There are two approaches for understanding reality: The Cartesian and phenomenology.
The first was introduced by Rene Descartes (1596-1650 ) who applied rationality
to understand reality. His declaration: “I think, therefore I am” implies
that thinking is rational. Three centuries later Heidegger (1889-1976)
realized that Descartes’ seemingly straight forward declaration, which
seems to us so obvious, conceals a stumbling block. He therefore asked,
what does Descartes mean by his “am”? and concluded that reality ought
to be studied from the “am” perspective, known as phenomenology. The term
was coined by his teacher and friend Edmund Husserl ( 1859-1938).

Modern medicine still trots the Cartesian way, with unpleasant consequences
as illustrated by the following example on the relationship between effort
(E) and heart rate (H). It is linear H(E) = H(0) + b*E + error. H(0) stands
for the resting heart rate, b, for the slope of the line. The error term
accounts for the fact that observed data are spread around the ascending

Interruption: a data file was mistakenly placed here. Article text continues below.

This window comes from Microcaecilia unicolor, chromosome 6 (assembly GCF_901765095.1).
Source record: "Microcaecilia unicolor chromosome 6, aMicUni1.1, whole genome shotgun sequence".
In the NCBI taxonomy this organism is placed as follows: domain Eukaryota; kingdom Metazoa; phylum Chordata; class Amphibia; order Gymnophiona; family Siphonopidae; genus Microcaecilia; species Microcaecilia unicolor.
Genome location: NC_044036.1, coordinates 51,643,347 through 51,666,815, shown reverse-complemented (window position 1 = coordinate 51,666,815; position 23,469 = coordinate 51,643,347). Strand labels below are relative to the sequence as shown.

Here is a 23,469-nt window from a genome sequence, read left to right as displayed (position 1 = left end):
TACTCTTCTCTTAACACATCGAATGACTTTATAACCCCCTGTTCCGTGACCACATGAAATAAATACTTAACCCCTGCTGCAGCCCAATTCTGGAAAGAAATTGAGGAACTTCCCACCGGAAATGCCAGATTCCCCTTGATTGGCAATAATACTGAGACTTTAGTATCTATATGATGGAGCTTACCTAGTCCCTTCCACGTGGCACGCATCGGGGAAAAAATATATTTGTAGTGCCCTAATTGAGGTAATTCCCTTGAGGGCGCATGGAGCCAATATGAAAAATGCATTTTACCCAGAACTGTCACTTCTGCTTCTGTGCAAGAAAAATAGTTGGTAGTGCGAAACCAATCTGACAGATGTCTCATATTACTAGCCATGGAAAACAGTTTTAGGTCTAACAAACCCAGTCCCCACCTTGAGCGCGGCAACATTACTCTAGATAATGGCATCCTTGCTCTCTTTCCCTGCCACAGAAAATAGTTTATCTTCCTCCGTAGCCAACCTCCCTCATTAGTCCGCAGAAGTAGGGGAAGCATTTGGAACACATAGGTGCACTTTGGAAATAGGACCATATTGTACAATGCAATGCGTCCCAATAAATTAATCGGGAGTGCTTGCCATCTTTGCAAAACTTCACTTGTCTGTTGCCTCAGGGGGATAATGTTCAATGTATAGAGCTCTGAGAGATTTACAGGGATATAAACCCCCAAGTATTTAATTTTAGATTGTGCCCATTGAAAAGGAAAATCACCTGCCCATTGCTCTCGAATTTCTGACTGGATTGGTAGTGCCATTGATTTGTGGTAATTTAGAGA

line. In previous sections of this thread it was shown that “error” or
noise does not exist as such in nature. It is a (rational) construct to
understand nature. Yet the error term actually conceals some vital heart
characteristics which ought to be expressed by a separate function f(x)
so that H(E) = H(0) + b*E + f(x). Since f(x) is non-linear and chaotic,
medicine lacks means to handle it and ignores it. This is where phenomenology
steps in.

v. Iatrogenic Medicine

The first encounter of the exact sciences with phenomenology was shocking.
The first fractal, the Koch snowflake (1904) was regarded as a monster curve.
Later on it gained its respectability within Mandelbrot’s fractal geometry
(1975). Then came Chaos, whose name reflects the horror of a physicist
who is barred from reducing it to some elementary whatsoever. Why call it
Chaos when in reality it is a manifestation of Heidegger’s “Dasein” and
may be understood only by phenomenology.

Then came Wolfram (2002) who conjured all kinds of complexities with CA.
Apparently he is not aware of the phenomenology trap which lures even in
his reductionistic NKS book. He classifies his constructs into four classes
of behavior (p.231), which is clearly a phenomenological approach. Yet why
only four? His class four is an Eden of fascinating structures (monsters).
Why didn’t he classify it further? Since he was anxious to avoid the slippery
slope leading to phenomenology. His credo is “I generate complexity therefore
I understand!” Does he really? In view of the fact that the real issue
is how to reduce complexity without losing its meaning.

v. Autopoiesis

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